Produced by Breeze Creatives and NEPN.

With special thanks to students and staff at the Northern Centre of Photography, University of Sunderland.

This event is part of a collaboration between Breeze Creatives and Sunderland BID who are showcasing three events in the Athenaeum Building on Fawcett Street, Sunderland. As joint-winners of Sunderland’s 10×10, the events will act as taster events, keeping the vibrancy of Sunderland city alive into the evening. To celebrate the Athenaeum building the events, under the umbrella of ‘Athenaeum Nights’ also include; an exhibition which plays and responds to the scale of the space, and ‘Babble: Three-Legged Chair’; a rising talent of young artists, including Charlie Dearnley and Adam Goodwin, join to create an improvisational group exploring a conversation between music, dance and live visuals.

Please note the Athenaeum Building is an historic space in early stages of redevelopment. It is accessed via stairs to the first floor and is unfortunately not accessible for wheelchair users.

Image top: ©Karolina Maciagowska

Image below: Park MkII from The Lostness Cycles ©Lucy Carolan and Richard Glynn

 

                           

          

Photographer Talk: Sophie Gerrard

NEPN is proud to welcome Sophie Gerrard to Inflatable water park for sale Newcastle to speak about her practice on Wednesday 7 December at 6.30pm at the Mining Institute, Neville Hall, Westgate Road, Newcastle, NE1 1SE.

The talk will start at 6.30pm prompt in the Lecture Theatre and will be followed by drinks and informal conversation in the Library until 8.30pm.

The talk is free but please book via the eventbrite link to secure your place HERE.

Sophie Gerrard (Scottish, b.1978) is an award-winning photographer specialising in contemporary documentary stories with environmental and social themes.

Sophie began her career in environmental sciences before studying photography at Edinburgh College of Art followed by an MA in Photojournalism and Documentary Photography at London College of Communication.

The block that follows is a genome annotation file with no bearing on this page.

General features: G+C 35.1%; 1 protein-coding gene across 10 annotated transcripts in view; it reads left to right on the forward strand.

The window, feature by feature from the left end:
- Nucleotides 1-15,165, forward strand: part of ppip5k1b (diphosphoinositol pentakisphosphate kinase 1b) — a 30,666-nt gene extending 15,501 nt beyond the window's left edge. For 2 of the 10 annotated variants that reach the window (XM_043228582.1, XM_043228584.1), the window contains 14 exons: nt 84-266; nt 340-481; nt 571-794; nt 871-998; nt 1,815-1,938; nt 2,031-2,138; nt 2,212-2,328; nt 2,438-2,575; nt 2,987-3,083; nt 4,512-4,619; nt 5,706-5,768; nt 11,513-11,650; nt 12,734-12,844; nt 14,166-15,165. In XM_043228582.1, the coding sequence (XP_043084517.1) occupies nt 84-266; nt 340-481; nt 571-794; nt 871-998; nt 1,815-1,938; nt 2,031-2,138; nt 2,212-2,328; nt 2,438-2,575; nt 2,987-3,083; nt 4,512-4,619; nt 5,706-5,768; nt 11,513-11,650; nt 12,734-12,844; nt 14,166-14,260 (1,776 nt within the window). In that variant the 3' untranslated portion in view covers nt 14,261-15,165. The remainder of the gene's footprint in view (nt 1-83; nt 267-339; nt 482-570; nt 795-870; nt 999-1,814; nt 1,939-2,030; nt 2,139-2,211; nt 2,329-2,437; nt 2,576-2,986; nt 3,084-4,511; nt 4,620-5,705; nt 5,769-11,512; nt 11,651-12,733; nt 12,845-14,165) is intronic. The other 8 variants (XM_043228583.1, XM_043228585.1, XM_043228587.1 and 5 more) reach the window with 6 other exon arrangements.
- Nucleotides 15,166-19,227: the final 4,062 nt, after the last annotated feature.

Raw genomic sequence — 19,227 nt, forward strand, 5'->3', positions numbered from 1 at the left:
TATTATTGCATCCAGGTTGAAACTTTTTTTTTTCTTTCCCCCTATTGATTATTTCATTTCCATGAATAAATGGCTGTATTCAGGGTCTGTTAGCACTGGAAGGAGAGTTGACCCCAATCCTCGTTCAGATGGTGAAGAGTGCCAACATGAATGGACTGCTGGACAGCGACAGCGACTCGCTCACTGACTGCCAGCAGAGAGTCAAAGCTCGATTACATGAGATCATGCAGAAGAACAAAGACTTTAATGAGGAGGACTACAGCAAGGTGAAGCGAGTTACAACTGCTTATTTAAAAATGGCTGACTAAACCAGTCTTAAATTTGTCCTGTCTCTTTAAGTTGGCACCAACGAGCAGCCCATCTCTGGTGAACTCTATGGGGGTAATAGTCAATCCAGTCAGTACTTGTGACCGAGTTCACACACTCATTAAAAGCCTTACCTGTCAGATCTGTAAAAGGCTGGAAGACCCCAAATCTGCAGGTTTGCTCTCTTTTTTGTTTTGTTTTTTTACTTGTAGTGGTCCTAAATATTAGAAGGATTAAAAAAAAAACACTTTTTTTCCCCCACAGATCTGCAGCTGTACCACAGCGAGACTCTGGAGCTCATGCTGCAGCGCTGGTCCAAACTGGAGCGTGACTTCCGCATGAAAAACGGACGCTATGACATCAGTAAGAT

Her first major project, E-Wasteland was awarded a Jerwood Photography Award, a Fuji Bursary, and a Magenta Fast Forward Award. She has since been shortlisted and nominated for the Prix Pictet Award several years running and the 2015 Remote Photo Prize.

Sophie’s editorial and long term personal work has been published widely by clients including The Guardian, The Telegraph Magazine, FT Magazine, The independent on Sunday Magazine, Esquire Magazine, Foto8, The British Journal of Photography, Portfolio Magazine, Scotland on Sunday, Lucky Peach, Le Monde and many others.

Solo and group exhibitions include The Fox Talbot Museum (2016/17), The Scottish National Portrait Gallery (2015), Brighton Photoworks Biennial (2014), Impressions Gallery, Bradford (2014), Street Level Gallery (2014), Scotland House, Brussels (2014), Unseen Amsterdam (2013), Flowers East Gallery (2008), The Arbetes Museum (2008), Paris Photo (2008) and the Photographers’ Gallery (2012/13). Her work is held in a number of collections including St Andrews University Special Collection, The National Galleries of Scotland, Couttes Bank private collection, StatOil Collection and the Sir Elton John private Collection.

In 2012 Sophie co-founded Document Scotland, a collective of internationally acclaimed photographers dedicated to chronicling the social, cultural and economic life in Scotland.

Sophie is a lecturer in photography at Edinburgh Napier University and a member of the board of trustees for Impressions Gallery in Bradford.

Sophie’s work has been published in several books including “New Light” The Jerwood Foundation (2009), “Tunnock” Cafe Royal Books (2015), “The Bigger Picture”, Impressions Gallery (2015) and “Compassion, Commitment, Community” The Savitri Waney Charitable Trust (2013).

Sophie is represented by The Photographers’ Gallery in London.

https://sophiegerrard.com

http://www.documentscotland.com

Image: Blackfaced Ewes with wind turbines, Lauder, 2013. ©Sophie Gerrard from the series Drawn to The Land.

Please note that disabled access to the Lecture Theatre is gained at the rear of the building and it is best to telephone the Mining Institute ahead on (0191) 232 2201.